In experiments with mice, Yamanaka's team reprogrammed adult mouse liver and stomach lining cells into iPS cells. Using a retrovirus, the scientists were able to transplant these cells into mice. Moreover, Yamanaka's team found that these reprogrammed cells avoided sites that are known to trigger tumors. In fact, mice that received the iPS remained tumor-free for six months.
Creating embryonic-like stem cells from adult cells may resolve an ethical dilemma, but whether these cells will act like real embryonic stem cells is yet to be determined.
"Using adult cells to create what appeared to be embryonic stem cells solves the ethical dilemma that some people have in creating or destroying embryos to create stem cells," Taylor said.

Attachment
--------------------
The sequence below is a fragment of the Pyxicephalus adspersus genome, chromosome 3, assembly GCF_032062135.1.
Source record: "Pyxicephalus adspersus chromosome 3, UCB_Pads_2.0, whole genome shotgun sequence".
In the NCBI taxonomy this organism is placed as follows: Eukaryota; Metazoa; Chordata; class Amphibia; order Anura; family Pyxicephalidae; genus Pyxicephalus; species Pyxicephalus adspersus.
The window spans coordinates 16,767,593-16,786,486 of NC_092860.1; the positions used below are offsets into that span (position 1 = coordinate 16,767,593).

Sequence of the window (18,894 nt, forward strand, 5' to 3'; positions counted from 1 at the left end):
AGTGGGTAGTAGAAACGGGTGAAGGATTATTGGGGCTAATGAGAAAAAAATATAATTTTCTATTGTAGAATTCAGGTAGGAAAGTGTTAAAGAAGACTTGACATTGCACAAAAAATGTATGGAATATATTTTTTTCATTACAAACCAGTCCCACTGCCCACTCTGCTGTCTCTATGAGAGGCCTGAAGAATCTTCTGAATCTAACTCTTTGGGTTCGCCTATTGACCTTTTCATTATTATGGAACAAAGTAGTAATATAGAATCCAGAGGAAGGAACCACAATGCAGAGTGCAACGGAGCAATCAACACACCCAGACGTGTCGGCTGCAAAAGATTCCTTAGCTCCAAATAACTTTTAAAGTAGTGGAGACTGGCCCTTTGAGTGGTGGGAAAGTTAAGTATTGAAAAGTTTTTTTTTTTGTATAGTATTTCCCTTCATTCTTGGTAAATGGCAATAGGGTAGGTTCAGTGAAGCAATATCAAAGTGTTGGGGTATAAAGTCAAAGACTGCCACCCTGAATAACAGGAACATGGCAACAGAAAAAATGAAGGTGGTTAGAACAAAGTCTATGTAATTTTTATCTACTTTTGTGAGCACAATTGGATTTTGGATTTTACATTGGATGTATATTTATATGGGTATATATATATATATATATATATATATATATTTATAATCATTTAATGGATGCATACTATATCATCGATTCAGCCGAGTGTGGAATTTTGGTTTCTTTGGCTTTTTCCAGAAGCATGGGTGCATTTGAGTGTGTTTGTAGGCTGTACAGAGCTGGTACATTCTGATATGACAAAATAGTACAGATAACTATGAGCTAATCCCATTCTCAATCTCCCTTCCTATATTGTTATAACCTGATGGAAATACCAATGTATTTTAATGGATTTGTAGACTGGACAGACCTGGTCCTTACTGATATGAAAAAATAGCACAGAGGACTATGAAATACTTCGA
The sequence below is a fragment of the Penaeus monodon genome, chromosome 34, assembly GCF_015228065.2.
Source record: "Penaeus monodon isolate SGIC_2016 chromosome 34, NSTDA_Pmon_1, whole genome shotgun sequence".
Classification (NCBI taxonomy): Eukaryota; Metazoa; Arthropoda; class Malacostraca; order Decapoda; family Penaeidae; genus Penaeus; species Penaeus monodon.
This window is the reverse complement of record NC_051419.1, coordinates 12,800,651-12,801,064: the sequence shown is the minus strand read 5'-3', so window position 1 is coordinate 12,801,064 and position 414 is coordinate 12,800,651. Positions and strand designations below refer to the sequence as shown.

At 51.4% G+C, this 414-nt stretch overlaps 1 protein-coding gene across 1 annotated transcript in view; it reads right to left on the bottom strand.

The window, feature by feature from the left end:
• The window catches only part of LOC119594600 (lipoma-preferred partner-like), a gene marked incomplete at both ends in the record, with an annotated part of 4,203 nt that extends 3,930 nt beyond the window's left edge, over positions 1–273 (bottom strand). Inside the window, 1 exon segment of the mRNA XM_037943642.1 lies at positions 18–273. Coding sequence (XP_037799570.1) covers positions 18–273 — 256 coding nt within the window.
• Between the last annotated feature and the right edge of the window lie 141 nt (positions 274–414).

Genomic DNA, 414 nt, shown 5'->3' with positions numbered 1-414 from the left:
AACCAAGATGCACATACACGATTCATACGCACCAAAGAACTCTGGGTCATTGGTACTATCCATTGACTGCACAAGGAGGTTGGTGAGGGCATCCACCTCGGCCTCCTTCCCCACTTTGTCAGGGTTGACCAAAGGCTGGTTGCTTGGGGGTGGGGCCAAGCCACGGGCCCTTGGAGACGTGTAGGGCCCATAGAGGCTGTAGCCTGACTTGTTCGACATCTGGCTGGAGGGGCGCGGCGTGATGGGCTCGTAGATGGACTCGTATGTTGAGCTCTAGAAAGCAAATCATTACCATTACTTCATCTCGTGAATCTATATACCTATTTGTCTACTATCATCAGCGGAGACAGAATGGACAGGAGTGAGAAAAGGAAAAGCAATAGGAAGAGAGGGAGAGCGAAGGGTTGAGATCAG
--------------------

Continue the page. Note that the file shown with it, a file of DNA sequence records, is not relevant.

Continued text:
"The one thing we can't say yet is that whether these stem cells generated in this way will have the full potential that embryonic stem cells have," Taylor said. "They probably won't. But exactly where that line will be drawn isn't known. If they do almost everything that embryonic stem cells do, that'll be wonderful. If they don't, we may still need to consider using embryonic stem cells."
Another expert thinks this is an important step forward, but it's going to take a long time before cells generated this way can be used to treat people.
"They're one step closer to solving the problem," said Paul Sanberg, director of the University of South Florida Center for Aging and Brain Repair in Tampa. "Now they're going to have to grow the cells, implant them in animals, and show that they work for diseases," he said. "There's a lot of experiments to do between making these cells and putting them in people."
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